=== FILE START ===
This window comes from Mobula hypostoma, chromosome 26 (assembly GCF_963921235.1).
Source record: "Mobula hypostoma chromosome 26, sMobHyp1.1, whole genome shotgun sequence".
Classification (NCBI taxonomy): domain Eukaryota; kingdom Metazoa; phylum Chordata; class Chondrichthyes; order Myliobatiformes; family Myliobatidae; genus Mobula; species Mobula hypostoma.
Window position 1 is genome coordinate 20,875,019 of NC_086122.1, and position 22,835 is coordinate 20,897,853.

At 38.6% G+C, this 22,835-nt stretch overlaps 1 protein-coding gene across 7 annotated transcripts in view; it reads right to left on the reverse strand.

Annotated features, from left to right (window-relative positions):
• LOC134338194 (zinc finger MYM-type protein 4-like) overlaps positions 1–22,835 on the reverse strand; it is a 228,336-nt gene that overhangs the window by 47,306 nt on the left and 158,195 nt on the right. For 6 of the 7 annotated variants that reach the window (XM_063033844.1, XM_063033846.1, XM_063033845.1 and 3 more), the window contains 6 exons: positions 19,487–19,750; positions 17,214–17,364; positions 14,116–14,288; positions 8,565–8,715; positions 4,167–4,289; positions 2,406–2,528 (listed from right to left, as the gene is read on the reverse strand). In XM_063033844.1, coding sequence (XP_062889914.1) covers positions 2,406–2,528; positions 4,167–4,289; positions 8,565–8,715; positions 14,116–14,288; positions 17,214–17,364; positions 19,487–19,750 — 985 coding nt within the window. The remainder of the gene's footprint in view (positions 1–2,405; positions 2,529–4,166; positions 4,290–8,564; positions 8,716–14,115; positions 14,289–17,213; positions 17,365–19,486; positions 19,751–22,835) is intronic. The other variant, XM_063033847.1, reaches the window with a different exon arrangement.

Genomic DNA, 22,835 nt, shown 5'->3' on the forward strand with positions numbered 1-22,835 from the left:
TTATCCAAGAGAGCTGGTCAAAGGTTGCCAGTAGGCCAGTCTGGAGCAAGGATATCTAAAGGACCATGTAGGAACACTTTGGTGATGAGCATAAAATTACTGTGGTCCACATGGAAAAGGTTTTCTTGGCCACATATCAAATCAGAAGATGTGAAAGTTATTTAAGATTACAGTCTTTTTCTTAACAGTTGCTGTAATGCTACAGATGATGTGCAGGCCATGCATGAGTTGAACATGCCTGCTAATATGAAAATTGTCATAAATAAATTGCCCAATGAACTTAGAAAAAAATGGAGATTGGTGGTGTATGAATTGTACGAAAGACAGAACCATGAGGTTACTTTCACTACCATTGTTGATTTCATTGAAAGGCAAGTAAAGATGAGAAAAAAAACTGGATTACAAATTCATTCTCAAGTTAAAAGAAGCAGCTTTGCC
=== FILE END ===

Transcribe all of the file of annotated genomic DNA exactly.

This window comes from Mobula hypostoma, chromosome 26 (assembly GCF_963921235.1).
Source record: "Mobula hypostoma chromosome 26, sMobHyp1.1, whole genome shotgun sequence".
Classification (NCBI taxonomy): domain Eukaryota; kingdom Metazoa; phylum Chordata; class Chondrichthyes; order Myliobatiformes; family Myliobatidae; genus Mobula; species Mobula hypostoma.
Window position 1 is genome coordinate 20,875,019 of NC_086122.1, and position 22,835 is coordinate 20,897,853.

At 38.6% G+C, this 22,835-nt stretch overlaps 1 protein-coding gene across 7 annotated transcripts in view; it reads right to left on the reverse strand.

Annotated features, from left to right (window-relative positions):
• LOC134338194 (zinc finger MYM-type protein 4-like) overlaps positions 1–22,835 on the reverse strand; it is a 228,336-nt gene that overhangs the window by 47,306 nt on the left and 158,195 nt on the right. For 6 of the 7 annotated variants that reach the window (XM_063033844.1, XM_063033846.1, XM_063033845.1 and 3 more), the window contains 6 exons: positions 19,487–19,750; positions 17,214–17,364; positions 14,116–14,288; positions 8,565–8,715; positions 4,167–4,289; positions 2,406–2,528 (listed from right to left, as the gene is read on the reverse strand). In XM_063033844.1, coding sequence (XP_062889914.1) covers positions 2,406–2,528; positions 4,167–4,289; positions 8,565–8,715; positions 14,116–14,288; positions 17,214–17,364; positions 19,487–19,750 — 985 coding nt within the window. The remainder of the gene's footprint in view (positions 1–2,405; positions 2,529–4,166; positions 4,290–8,564; positions 8,716–14,115; positions 14,289–17,213; positions 17,365–19,486; positions 19,751–22,835) is intronic. The other variant, XM_063033847.1, reaches the window with a different exon arrangement.

Genomic DNA, 22,835 nt, shown 5'->3' on the forward strand with positions numbered 1-22,835 from the left:
TTATCCAAGAGAGCTGGTCAAAGGTTGCCAGTAGGCCAGTCTGGAGCAAGGATATCTAAAGGACCATGTAGGAACACTTTGGTGATGAGCATAAAATTACTGTGGTCCACATGGAAAAGGTTTTCTTGGCCACATATCAAATCAGAAGATGTGAAAGTTATTTAAGATTACAGTCTTTTTCTTAACAGTTGCTGTAATGCTACAGATGATGTGCAGGCCATGCATGAGTTGAACATGCCTGCTAATATGAAAATTGTCATAAATAAATTGCCCAATGAACTTAGAAAAAAATGGAGATTGGTGGTGTATGAATTGTACGAAAGACAGAACCATGAGGTTACTTTCACTACCATTGTTGATTTCATTGAAAGGCAAGTAAAGATGAGAAAAAAAACTGGATTACAAATTCATTCTCAAGTTAAAAGAAGCAGCTTTGCC